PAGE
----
- Eliminate the collection of the SSN except where required by law.
- Eliminate the use of SSN in data systems, including display pages and reports.
- Require the use of an exemption request when using or storing the SSN.
- Increase awareness about the concern for privacy and the risk of identity theft related to the disclosure of the SSN.
The University is required to collect the SSN for a variety of legally mandated activities (e.g., income tax reporting, federally supported financial aid). All such cases, including existing systems, must be documented, reviewed, and approved by the Assistant Vice Chancellor of Information Technology or designee.
One Request Per Application
An exemption request must be made for each application that you own, run, and/or utilize if that application uses SSNs. The application may be specific to the function of your office. It may be a "shadow system" with an associated data base and/or data files. It may be a test version of an application. Or it may be a Word document or Excel Spreadsheet. (State law prohibits the use of employee SSNs to identify employees except for those uses required for tax and benefit purposes.)
New Applications Require New Requests
An exemption request must be made for any new application that will utilize SSN. The exemption request should be submitted before the purchase of the application. At test version of an application will require its own exemption request.
Employees with accounts for accessing SAP/HR and SIS do no need to request exemptions for SAP/HR or SIS access. If you extract SSNs from SAP/HR and/or SIS and store those SSNs on electronic devices, such as your desktop, network storage, flash drive, or other mobile device, you must submit an exemption request.
Exemptions are granted for one year and will be reviewed annually. Exemptions must be submitted annually.
Download Request Form.
Protecting the nonpublic personal information of our employees and students is an important responsibility. The practices listed below can help us ensure that information stays protected.
- Email is a primary method for attacking your computer. It is easy for an attacker to send a message that will infect your computer, even if you do not read or preview it. This is why antivirus software is essential.
- Use encrypted email or do not send confidential information.
- Do not open attachments you are not expecting.
- Do not click on links to web pages that arrive in email.
- Report any suspicious email messages you receive to the ITS Helpdesk.
- Keep your preview pane closed.
- Never respond to spam—even to “unsubscribe.”
- Sensitive communication via email poses real risks. The most common disclosures result from email accidentally sent to the wrong person. Therefore, use special care when addressing email with sensitive information. For highly sensitive data, choose methods other than email.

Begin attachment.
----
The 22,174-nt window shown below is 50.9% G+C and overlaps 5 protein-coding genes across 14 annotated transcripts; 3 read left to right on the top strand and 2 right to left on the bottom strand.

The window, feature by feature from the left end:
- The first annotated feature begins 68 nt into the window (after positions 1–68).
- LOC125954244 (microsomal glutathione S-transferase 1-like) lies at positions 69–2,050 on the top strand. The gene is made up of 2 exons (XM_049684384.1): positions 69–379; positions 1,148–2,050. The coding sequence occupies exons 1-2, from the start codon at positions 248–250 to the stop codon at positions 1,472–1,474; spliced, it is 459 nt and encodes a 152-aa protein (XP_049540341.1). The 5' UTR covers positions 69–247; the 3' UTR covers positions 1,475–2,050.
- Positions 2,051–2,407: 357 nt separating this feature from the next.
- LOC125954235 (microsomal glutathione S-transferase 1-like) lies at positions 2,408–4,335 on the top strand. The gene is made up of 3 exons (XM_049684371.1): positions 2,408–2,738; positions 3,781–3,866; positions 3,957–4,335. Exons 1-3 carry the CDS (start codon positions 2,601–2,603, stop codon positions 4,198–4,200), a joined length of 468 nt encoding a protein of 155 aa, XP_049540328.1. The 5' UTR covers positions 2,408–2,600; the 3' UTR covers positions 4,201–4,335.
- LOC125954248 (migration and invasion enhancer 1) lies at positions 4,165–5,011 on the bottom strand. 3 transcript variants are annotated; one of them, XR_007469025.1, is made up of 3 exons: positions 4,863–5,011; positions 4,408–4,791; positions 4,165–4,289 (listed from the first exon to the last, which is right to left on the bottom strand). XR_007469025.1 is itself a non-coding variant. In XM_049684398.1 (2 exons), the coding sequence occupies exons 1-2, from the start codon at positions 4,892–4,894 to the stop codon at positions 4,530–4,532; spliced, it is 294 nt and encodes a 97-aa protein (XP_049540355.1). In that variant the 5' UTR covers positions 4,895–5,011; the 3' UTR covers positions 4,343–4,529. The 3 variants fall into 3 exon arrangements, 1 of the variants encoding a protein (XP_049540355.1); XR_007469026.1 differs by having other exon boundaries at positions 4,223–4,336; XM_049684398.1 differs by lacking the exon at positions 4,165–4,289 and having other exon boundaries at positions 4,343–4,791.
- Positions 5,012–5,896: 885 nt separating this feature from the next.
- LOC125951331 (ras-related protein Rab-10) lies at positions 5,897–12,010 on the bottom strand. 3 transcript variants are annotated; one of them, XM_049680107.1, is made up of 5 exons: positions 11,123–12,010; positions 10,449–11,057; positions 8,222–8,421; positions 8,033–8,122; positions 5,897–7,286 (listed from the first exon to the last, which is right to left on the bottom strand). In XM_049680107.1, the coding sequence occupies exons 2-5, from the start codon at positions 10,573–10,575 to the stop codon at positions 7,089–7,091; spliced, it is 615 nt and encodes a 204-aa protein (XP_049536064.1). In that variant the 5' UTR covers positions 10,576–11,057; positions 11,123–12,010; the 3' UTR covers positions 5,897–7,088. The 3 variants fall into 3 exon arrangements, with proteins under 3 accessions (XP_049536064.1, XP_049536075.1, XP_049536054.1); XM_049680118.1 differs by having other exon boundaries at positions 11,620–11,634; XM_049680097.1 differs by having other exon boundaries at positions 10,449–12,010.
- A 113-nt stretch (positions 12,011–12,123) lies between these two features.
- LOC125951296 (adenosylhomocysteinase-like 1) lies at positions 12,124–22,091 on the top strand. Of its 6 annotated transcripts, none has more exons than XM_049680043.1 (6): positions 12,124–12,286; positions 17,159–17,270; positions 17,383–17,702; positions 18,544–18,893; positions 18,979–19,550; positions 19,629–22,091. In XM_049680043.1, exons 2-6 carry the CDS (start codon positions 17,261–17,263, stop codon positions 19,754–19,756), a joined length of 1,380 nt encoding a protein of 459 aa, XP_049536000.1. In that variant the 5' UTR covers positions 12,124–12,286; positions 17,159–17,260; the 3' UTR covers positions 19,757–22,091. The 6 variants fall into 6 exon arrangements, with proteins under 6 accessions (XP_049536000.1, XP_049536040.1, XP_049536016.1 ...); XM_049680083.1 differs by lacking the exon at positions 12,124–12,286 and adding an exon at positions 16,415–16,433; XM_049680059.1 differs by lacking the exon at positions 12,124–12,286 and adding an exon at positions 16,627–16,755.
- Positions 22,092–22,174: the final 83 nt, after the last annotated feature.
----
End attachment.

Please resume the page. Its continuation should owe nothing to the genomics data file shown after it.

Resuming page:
- Use special care when faxing sensitive information. Be sure that the fax number is correct and that someone on the other end will promptly retrieve the faxed document.
- Use special care when handling paper documents. Do not leave documents with social security numbers on your desk when you leave. Do not share social security numbers over the telephone when your conversation can be overheard by others.
- Choose a strong password—one that is difficult to guess. If you think your password has been compromised or shared, change it immediately.
- Do not share passwords and do not allow anyone to work on a computer that you have logged into.
- Recognize when your computer may be compromised. It is often difficult to recognize when your computer system has suffered a security compromise. If you notice your computer behaving slowly, rebooting by itself, or exhibiting any unusual behavior, notify an IT support person.
- Avoid risky web and email activities:
- Be skeptical of email and web sites that ask you to provide personal information, such as social security number, to download software or files.
- Confirm that an embedded web link in the body of an email goes where it is expected to go before you click on it.
- “Free stuff on the Internet is like candy from a stranger.” Be aware that seemingly harmless games, utilities, and other “fun stuff” can work behind the scenes and install spyware or other malicious software (malware) on your computer. They can harbor viruses and even open a “back door” giving access to your computer.
- Identity theft is the intentional use or theft of a person’s private information to obtain goods or services. Any purchase at a web site or any online transaction, such as online banking, increases your risk of identity theft. Take precautions to ensure the confidentiality of your private information.
- Only download from well-known software vendors.
- Any security incidents involving systems that store and/or have access to social security number must be reported promptly to the Information Technology Services Helpdesk. Security incidents include, but are not limited to, virus infections, spyware infections, rootkits, compromises such as hacks and inappropriate use, and lost media or lost computing devices.
This checklist is provided as a tool to help you in making sure your department is complying with the University's Social Security Number Elimination Policy.
- Review your security processes and procedures annually.